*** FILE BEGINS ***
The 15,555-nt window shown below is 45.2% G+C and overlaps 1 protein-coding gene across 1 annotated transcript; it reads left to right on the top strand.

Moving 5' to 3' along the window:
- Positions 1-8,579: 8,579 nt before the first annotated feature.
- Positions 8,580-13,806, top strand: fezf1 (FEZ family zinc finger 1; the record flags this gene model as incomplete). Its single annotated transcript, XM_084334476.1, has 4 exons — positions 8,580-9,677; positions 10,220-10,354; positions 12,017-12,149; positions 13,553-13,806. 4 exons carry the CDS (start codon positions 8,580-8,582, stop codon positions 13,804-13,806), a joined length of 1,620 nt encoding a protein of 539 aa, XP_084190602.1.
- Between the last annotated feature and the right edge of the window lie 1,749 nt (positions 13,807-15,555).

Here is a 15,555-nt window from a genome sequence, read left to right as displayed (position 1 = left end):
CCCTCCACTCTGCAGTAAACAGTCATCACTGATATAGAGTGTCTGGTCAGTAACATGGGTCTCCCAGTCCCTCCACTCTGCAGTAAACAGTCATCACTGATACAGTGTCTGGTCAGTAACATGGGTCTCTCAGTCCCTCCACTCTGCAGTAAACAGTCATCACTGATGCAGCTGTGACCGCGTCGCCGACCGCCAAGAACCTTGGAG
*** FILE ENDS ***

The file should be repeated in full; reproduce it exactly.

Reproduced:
The 15,555-nt window shown below is 45.2% G+C and overlaps 1 protein-coding gene across 1 annotated transcript; it reads left to right on the top strand.

Moving 5' to 3' along the window:
- Positions 1-8,579: 8,579 nt before the first annotated feature.
- Positions 8,580-13,806, top strand: fezf1 (FEZ family zinc finger 1; the record flags this gene model as incomplete). Its single annotated transcript, XM_084334476.1, has 4 exons — positions 8,580-9,677; positions 10,220-10,354; positions 12,017-12,149; positions 13,553-13,806. 4 exons carry the CDS (start codon positions 8,580-8,582, stop codon positions 13,804-13,806), a joined length of 1,620 nt encoding a protein of 539 aa, XP_084190602.1.
- Between the last annotated feature and the right edge of the window lie 1,749 nt (positions 13,807-15,555).

Here is a 15,555-nt window from a genome sequence, read left to right as displayed (position 1 = left end):
CCCTCCACTCTGCAGTAAACAGTCATCACTGATATAGAGTGTCTGGTCAGTAACATGGGTCTCCCAGTCCCTCCACTCTGCAGTAAACAGTCATCACTGATACAGTGTCTGGTCAGTAACATGGGTCTCTCAGTCCCTCCACTCTGCAGTAAACAGTCATCACTGATGCAGCTGTGACCGCGTCGCCGACCGCCAAGAACCTTGGAG